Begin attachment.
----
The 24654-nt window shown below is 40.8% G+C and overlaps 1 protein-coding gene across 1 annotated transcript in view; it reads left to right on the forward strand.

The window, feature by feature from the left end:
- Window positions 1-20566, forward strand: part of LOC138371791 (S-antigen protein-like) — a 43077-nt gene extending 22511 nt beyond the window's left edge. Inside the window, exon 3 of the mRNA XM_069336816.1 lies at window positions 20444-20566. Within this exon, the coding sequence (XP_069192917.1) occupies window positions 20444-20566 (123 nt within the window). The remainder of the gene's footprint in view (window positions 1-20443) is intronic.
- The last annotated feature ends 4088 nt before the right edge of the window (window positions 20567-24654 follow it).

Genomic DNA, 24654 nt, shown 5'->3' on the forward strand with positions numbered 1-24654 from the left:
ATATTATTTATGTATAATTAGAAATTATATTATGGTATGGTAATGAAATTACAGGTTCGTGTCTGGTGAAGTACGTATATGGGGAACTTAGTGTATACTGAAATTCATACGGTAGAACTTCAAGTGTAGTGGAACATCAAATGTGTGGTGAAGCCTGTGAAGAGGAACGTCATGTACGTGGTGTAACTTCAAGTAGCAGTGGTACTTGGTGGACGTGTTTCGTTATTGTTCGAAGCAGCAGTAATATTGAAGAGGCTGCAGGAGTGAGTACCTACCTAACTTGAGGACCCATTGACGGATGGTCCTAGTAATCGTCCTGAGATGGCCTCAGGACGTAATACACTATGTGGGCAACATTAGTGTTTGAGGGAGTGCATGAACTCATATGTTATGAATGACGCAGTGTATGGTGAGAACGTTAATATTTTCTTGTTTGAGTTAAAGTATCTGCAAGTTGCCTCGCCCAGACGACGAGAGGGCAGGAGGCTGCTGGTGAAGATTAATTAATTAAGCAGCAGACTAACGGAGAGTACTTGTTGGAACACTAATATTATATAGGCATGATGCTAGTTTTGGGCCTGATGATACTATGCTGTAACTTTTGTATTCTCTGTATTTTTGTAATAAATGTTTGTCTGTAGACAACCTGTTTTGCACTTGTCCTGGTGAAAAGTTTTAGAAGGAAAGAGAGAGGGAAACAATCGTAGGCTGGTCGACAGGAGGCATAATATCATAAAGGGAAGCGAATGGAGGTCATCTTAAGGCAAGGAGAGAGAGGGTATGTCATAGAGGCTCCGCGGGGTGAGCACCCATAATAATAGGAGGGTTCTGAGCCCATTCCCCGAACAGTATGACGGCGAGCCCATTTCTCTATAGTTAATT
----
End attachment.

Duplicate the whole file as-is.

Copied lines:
The 24654-nt window shown below is 40.8% G+C and overlaps 1 protein-coding gene across 1 annotated transcript in view; it reads left to right on the forward strand.

The window, feature by feature from the left end:
- Window positions 1-20566, forward strand: part of LOC138371791 (S-antigen protein-like) — a 43077-nt gene extending 22511 nt beyond the window's left edge. Inside the window, exon 3 of the mRNA XM_069336816.1 lies at window positions 20444-20566. Within this exon, the coding sequence (XP_069192917.1) occupies window positions 20444-20566 (123 nt within the window). The remainder of the gene's footprint in view (window positions 1-20443) is intronic.
- The last annotated feature ends 4088 nt before the right edge of the window (window positions 20567-24654 follow it).

Genomic DNA, 24654 nt, shown 5'->3' on the forward strand with positions numbered 1-24654 from the left:
ATATTATTTATGTATAATTAGAAATTATATTATGGTATGGTAATGAAATTACAGGTTCGTGTCTGGTGAAGTACGTATATGGGGAACTTAGTGTATACTGAAATTCATACGGTAGAACTTCAAGTGTAGTGGAACATCAAATGTGTGGTGAAGCCTGTGAAGAGGAACGTCATGTACGTGGTGTAACTTCAAGTAGCAGTGGTACTTGGTGGACGTGTTTCGTTATTGTTCGAAGCAGCAGTAATATTGAAGAGGCTGCAGGAGTGAGTACCTACCTAACTTGAGGACCCATTGACGGATGGTCCTAGTAATCGTCCTGAGATGGCCTCAGGACGTAATACACTATGTGGGCAACATTAGTGTTTGAGGGAGTGCATGAACTCATATGTTATGAATGACGCAGTGTATGGTGAGAACGTTAATATTTTCTTGTTTGAGTTAAAGTATCTGCAAGTTGCCTCGCCCAGACGACGAGAGGGCAGGAGGCTGCTGGTGAAGATTAATTAATTAAGCAGCAGACTAACGGAGAGTACTTGTTGGAACACTAATATTATATAGGCATGATGCTAGTTTTGGGCCTGATGATACTATGCTGTAACTTTTGTATTCTCTGTATTTTTGTAATAAATGTTTGTCTGTAGACAACCTGTTTTGCACTTGTCCTGGTGAAAAGTTTTAGAAGGAAAGAGAGAGGGAAACAATCGTAGGCTGGTCGACAGGAGGCATAATATCATAAAGGGAAGCGAATGGAGGTCATCTTAAGGCAAGGAGAGAGAGGGTATGTCATAGAGGCTCCGCGGGGTGAGCACCCATAATAATAGGAGGGTTCTGAGCCCATTCCCCGAACAGTATGACGGCGAGCCCATTTCTCTATAGTTAATT